I'll chime in here and say that I was negative on Finch's from the outset because of the way they approached the business. Their thinking was "craft beer is taking off and is easy to market." That just doesn't sit right with me and the beer reflects, at least to me, that it was an afterthought. The difference I see between them and 5 Rabbit is the fact that 5 Rabbit started as a beer company first, not a marketing vehicle. I'm excited once the Pilsen brewery opens up to see what they can do. I don't think it's particularly fair to judge the beer at this point (though I really do enjoy it and Huitzi was a real hit in my book) because they have been bounced between about 5 different contract breweries so far and haven't had much chance at consistency.

    The brewery that probably irritates me the most right now is Argus. They have broken promises and completely changed their model and are making incredibly mediocre beer rather than focusing on doing things the right way.

    One last thing I'll comment on is that I think there is plenty of room for more of breweries in Chicago. It's just a matter of filling a niche. I think that Frank and Broad Shoulders are going to be amazing, having tasted some of the pilot batches. I believe that his model is the right one for what he wants to do, namely to have a taproom and production beer. More breweries should look into the brewery-tavern model in my opinion. I've hear rumblings that, now that they have bought out the building, Half Acre is acquiring a tavern license so they can pour actual pints at/near the brewery. More breweries should follow this model, imo. It gives a real connection between the brewery and its patrons.
  • Post #16 - August 21st, 2015, 7:33 am
    Post #16 - August 21st, 2015, 7:33 am Post #16 - August 21st, 2015, 7:33 am
    Craft beer is finally finding its way into the posh North Shore suburbs. Ten Ninety Brewing, a small, two-year-old brewery that got its start contract brewing in Zion, got approval this week to open a brewery and taproom at 1025 Waukegan Road in Glenview.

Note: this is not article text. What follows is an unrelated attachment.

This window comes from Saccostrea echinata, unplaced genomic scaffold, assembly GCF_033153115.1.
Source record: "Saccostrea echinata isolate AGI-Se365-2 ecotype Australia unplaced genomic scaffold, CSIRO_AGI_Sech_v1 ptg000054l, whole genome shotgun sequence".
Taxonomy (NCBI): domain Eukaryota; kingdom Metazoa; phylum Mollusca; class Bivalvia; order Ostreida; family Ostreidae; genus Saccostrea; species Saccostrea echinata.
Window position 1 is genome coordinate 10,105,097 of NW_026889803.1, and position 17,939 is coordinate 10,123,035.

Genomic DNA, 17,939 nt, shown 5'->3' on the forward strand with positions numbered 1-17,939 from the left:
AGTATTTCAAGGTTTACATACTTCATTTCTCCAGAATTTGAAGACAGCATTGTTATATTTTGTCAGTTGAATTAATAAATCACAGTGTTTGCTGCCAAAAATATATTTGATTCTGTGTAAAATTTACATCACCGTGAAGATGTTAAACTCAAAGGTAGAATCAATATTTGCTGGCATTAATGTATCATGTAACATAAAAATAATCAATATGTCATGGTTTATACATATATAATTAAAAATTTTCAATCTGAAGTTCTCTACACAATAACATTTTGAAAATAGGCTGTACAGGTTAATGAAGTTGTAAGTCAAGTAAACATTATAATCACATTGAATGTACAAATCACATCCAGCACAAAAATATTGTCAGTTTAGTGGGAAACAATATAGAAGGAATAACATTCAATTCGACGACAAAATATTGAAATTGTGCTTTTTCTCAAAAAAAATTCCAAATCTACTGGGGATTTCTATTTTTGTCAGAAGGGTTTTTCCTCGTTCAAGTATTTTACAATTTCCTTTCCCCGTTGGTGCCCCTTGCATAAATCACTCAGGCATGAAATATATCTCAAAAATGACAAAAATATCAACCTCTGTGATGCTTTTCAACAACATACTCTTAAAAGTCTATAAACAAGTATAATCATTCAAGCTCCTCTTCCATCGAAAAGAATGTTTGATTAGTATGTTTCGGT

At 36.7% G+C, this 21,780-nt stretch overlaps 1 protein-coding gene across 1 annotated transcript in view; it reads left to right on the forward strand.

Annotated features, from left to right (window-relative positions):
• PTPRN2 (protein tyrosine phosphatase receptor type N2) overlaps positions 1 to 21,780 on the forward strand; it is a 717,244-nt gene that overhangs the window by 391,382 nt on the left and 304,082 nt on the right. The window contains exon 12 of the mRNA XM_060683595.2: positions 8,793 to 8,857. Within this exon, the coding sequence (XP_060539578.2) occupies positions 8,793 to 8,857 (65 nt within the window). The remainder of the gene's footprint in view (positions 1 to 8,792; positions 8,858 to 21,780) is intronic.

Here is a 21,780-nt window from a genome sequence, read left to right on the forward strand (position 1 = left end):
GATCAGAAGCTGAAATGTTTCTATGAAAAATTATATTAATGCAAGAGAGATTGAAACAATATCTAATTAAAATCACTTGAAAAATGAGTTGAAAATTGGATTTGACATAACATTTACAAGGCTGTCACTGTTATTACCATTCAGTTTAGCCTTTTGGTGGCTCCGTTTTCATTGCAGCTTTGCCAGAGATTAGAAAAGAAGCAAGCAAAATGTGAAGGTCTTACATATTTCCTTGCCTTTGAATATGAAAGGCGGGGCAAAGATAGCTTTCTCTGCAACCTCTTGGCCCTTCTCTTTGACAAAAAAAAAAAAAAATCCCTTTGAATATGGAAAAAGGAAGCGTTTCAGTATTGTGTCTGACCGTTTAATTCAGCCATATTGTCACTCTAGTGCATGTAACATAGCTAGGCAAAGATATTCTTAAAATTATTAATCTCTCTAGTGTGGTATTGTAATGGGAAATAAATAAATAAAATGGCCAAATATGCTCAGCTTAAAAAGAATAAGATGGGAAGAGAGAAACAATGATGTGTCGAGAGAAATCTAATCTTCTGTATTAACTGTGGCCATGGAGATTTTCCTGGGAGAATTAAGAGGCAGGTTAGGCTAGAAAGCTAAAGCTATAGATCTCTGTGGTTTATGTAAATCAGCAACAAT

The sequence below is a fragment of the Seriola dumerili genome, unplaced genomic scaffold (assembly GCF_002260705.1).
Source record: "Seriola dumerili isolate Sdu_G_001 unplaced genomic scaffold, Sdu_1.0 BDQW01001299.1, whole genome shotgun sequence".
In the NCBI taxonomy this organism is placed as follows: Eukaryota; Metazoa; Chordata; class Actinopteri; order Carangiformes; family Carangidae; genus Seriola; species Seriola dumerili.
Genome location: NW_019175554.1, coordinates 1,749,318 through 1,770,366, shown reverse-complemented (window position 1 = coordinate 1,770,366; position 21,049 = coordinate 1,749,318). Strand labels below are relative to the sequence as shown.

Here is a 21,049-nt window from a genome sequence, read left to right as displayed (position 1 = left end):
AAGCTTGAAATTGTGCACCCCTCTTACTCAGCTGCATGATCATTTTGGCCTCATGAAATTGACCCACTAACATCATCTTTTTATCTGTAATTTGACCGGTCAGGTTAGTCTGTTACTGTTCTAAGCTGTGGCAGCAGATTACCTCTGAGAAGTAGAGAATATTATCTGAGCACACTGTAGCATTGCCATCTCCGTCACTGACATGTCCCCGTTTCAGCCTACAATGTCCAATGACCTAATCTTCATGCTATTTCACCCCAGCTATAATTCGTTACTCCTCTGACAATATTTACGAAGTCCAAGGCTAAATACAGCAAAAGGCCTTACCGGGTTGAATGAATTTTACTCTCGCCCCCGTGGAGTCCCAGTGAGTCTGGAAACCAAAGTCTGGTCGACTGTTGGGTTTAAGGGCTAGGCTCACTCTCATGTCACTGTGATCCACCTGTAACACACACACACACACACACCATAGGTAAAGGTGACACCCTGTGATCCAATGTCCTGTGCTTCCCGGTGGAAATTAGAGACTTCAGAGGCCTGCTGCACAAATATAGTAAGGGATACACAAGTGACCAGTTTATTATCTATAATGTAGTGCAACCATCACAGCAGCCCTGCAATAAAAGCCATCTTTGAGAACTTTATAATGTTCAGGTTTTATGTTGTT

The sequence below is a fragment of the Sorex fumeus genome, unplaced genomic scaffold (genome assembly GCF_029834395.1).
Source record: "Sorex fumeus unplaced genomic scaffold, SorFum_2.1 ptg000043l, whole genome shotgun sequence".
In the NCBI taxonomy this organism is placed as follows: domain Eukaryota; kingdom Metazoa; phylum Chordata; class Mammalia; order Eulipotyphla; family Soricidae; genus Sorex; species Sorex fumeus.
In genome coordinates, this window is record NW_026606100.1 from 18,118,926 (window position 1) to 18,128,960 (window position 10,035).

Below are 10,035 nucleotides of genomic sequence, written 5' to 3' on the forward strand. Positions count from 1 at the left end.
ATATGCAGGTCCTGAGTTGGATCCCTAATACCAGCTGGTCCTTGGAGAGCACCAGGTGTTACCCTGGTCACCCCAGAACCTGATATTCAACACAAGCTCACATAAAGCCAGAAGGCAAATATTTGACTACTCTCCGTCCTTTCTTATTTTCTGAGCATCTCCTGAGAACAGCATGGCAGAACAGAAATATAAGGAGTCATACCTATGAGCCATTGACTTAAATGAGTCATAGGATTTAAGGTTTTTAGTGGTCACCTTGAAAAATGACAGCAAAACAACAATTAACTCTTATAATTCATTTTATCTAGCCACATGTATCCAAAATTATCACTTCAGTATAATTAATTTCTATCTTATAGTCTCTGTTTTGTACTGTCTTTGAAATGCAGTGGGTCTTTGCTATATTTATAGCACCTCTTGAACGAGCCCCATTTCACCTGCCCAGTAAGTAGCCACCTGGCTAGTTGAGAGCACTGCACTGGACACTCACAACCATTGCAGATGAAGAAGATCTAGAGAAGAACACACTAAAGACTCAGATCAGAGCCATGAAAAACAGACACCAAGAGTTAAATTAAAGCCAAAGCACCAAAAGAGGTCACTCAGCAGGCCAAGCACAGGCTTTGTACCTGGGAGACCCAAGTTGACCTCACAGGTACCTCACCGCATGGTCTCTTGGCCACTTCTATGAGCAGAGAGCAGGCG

http://www.chicagobusiness.com/article/ ... orth-shore
    Never order barbecue in a place that also serves quiche - Lewis Grizzard
  • Post #17 - April 22nd, 2020, 4:56 pm
    Post #17 - April 22nd, 2020, 4:56 pm Post #17 - April 22nd, 2020, 4:56 pm
    After a lifetime of trying to turn the corner, Argus Brewery shutters in the shadow of coronavirus

    https://www.chicagotribune.com/coronavi ... story.html
    Never order barbecue in a place that also serves quiche - Lewis Grizzard
  • Post #18 - April 22nd, 2020, 5:08 pm
    Post #18 - April 22nd, 2020, 5:08 pm Post #18 - April 22nd, 2020, 5:08 pm
    Dave148 wrote:After a lifetime of trying to turn the corner, Argus Brewery shutters in the shadow of coronavirus
    I'm confident pudgym29 will deliver a moving eulogy.
  • Post #19 - April 27th, 2020, 1:44 pm
    Post #19 - April 27th, 2020, 1:44 pm Post #19 - April 27th, 2020, 1:44 pm
    bweiny wrote: I'm confident pudgym29 will deliver a moving eulogy.
    Well, since I was challenged by bweiny :wink:, I had better reply. I'll refer these images into the Beer Advocate forum as well.
    I have been to the venue which was probably Argus' first account [December 2009]; the Ballydoyle Inn in Downers Grove (still a solid pub).
    These are from last September's Argustober Fest. Ted Furman is an unsung craft beer masterbrewer going all the way back to the mid-1990s. Yes, Golden Prairie was on the list of potential beer sponsors for the indoor soccer franchise (if we had gotten it in Summer 1995). Image Image Image Image Image Image Image Image Image Image
    Valuable links you can use, without the sales pitch: http://208.84.112.25/~pudgym29/bookmark4.html